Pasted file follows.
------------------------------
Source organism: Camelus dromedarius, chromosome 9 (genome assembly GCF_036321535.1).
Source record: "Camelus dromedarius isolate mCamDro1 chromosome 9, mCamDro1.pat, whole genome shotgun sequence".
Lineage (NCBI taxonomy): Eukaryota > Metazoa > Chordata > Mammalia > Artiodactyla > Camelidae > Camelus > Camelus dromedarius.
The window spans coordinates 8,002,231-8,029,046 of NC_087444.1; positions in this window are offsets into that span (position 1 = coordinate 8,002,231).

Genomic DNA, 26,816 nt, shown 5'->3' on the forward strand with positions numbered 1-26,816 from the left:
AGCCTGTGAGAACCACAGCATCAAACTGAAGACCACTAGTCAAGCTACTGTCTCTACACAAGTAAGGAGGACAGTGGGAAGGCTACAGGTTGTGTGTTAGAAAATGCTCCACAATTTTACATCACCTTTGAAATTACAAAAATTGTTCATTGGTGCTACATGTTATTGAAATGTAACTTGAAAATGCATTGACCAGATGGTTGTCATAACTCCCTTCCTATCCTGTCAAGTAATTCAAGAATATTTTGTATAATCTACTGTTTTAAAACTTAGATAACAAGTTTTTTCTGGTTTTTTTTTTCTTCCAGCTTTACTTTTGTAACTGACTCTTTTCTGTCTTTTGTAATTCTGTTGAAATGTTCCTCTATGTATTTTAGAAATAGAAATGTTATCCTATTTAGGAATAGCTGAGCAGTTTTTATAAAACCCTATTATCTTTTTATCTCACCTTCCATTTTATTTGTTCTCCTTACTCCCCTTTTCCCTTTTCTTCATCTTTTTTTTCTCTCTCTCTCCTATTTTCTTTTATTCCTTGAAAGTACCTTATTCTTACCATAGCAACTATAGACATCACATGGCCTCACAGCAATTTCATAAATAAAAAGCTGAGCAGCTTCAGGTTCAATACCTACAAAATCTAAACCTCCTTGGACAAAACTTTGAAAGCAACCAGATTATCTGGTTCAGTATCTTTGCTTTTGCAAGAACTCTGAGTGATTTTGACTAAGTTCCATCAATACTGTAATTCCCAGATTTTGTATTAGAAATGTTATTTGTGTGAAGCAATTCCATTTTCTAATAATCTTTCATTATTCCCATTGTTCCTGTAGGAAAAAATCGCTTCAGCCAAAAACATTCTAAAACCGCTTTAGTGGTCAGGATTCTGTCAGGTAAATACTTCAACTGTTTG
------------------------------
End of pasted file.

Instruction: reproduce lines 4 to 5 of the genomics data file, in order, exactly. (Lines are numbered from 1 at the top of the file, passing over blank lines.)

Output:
The window spans coordinates 8,002,231-8,029,046 of NC_087444.1; positions in this window are offsets into that span (position 1 = coordinate 8,002,231).

Genomic DNA, 26,816 nt, shown 5'->3' on the forward strand with positions numbered 1-26,816 from the left: